More than half a billion years ago, Earth experienced an almost-complete collapse of its magnetic field.
It began in the early Cambrian period. Then, after a period of about 15 million years, the field began to grow again.
The cause of that collapse and the bounceback of the field was a mystery.
Then, a group of geologists studied rocks from Oklahoma that were created during that time.
Magnetic markers in the rocks’ minerals pointed toward an event that began some 550 million years ago. That was before the introduction of multicellular life on our planet.
Look deep into the core
To understand what happened, look at our planet’s structure. Most of us learn in school that Earth is composed of layers.
There’s the crust, where you’re sitting reading this right now. Underneath that is the mantle, Earth’s thickest layer.
It lies over the molten outer core, which surrounds the solid inner core. That inner core has two parts—an outermost inner core and an innermost inner core.
The core region lies some 2900 kilometers beneath the surface.
The swirling action of liquid iron in the outer core is what generates our magnetic field. If it weren’t for that activity, we wouldn’t have a protective shield against the solar wind. In fact, without it, our planet might be more like Mars today.
So, what happened in the core? Why did our magnetic field fade to almost 10 percent of its strength and then regenerate again?
According to John Tarduno, a professor of geophysics at the University of Rochester in New York, the cause was the formation of Earth’s solid inner core.
“The inner core is tremendously important,” he said. “Right before the inner core started to grow, the magnetic field was at the point of collapse, but as soon as the inner core started to grow, the field was regenerated.”
Paleomagnetism reveals changes in our magnetic field
In a recent paper, Tarduno and a team of researchers cited crucial dates in the inner core’s history.
They also gave a precise age estimate for the collapse and regeneration. Since they can’t reach down into the core and directly observe it, how did they figure out when these events happened?
The team turned to paleomagnetism to find an answer. That’s the study of magnetic markers in rocks that were created when the rocks formed. Geologists often use this to trace the records of other changes in Earth’s magnetic field, such as pole-flipping.
Earth’s magnetic field stretches out from the core through the mantle and crust and out into space.
It’s impossible to measure the magnetic field inside Earth directly. That’s due to the location and extreme temperatures of materials in the core. So, geologists thought of a better way.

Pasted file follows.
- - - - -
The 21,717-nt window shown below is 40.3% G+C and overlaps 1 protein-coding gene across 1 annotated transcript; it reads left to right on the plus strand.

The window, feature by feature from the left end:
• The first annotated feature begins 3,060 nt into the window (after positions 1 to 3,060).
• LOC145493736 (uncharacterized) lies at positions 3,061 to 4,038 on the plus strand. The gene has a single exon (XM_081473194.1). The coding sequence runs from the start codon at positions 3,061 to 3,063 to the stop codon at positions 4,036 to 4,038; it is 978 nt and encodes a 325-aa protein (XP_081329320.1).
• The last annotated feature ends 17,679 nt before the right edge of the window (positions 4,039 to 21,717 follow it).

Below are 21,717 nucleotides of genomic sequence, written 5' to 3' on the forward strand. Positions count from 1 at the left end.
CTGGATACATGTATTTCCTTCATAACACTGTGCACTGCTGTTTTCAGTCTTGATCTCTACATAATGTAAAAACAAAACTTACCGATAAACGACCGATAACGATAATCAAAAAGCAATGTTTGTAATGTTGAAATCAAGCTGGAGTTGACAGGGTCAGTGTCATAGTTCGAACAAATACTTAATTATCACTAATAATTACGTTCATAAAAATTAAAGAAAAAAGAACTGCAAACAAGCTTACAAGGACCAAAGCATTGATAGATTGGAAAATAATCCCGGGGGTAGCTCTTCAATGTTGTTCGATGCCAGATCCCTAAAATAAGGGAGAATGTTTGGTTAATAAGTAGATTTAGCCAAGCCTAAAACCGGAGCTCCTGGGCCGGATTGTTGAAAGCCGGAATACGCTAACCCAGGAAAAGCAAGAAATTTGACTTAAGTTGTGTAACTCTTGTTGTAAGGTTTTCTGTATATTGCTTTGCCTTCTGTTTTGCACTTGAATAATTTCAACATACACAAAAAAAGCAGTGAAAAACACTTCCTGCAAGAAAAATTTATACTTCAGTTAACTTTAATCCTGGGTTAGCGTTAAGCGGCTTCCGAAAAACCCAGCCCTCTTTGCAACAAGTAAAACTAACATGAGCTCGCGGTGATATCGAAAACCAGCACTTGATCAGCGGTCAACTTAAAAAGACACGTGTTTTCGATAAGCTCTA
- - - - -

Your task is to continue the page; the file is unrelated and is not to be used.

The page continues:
They looked for paleomagnetic markers in rocks and minerals that rose to the surface. Those markers are like tiny needles that lock in the direction and intensity of the magnetic field that existed when the minerals cooled after forming.
Tarduno and his team wanted to pinpoint the age and growth of Earth’s inner core using paleomagnetism to measure those particles. So, they used a CO2 laser and a superconducting quantum interference device (SQUID) magnetometer to analyze feldspar crystals from the rock anorthosite and study their perfect magnetic markers.
Dating rocks using magnetism for the win
By studying the magnetism locked in those ancient crystals, the researchers determined two new important dates.
The first was when the magnetic field began to strengthen after nearly collapsing 15 million years earlier. That rapid regrowth was due to the formation of a solid inner core. It actually recharged the molten outer core and restored the magnetic field’s strength.
Another interesting thing happened about 450 million years ago. That’s when the growing inner core’s structure changed. The result was a boundary between the innermost and outermost inner core. Far above the core, changes to the mantle took place due to plate tectonics on the surface.
Paleomagnetism made this new understanding of Earth’s core possible, according to Tarduno. “Because we constrained the inner core’s age more accurately, we could explore the fact that the present-day inner core is actually composed of two parts,” he said.
“Plate tectonic movements on Earth’s surface indirectly affected the inner core, and the history of these movements is imprinted deep within Earth in the inner core’s structure.”
What about magnetic fields elsewhere?
The team’s research into paleomagnetic clues to Earth’s interior evolution provides clues about the history and evolution of our planet.
It also offers insight into how it became habitable. Finally, their work has implications for understanding the evolution of other planets in the solar system.
Things could well be very different if they had no magnetic fields. For example, Mars once had a magnetic field, but it dissipated more than 4 billion years ago. That left the planet vulnerable to the solar wind and likely played a role in the loss of Martian oceans.
It’s not clear if Earth would have suffered the same fate if its magnetic field hadn’t regenerated. Tarduno said that our planet would have lost a lot of its water if the magnetic field had not come back.
“The planet would be much drier and very different than the planet today,” he pointed out. “This research really highlights the need to have something like a growing inner core that sustains a magnetic field over the entire lifetime—many billions of years—of a planet.”
Written by Carolyn Collins Petersen.
Source: Universe Today.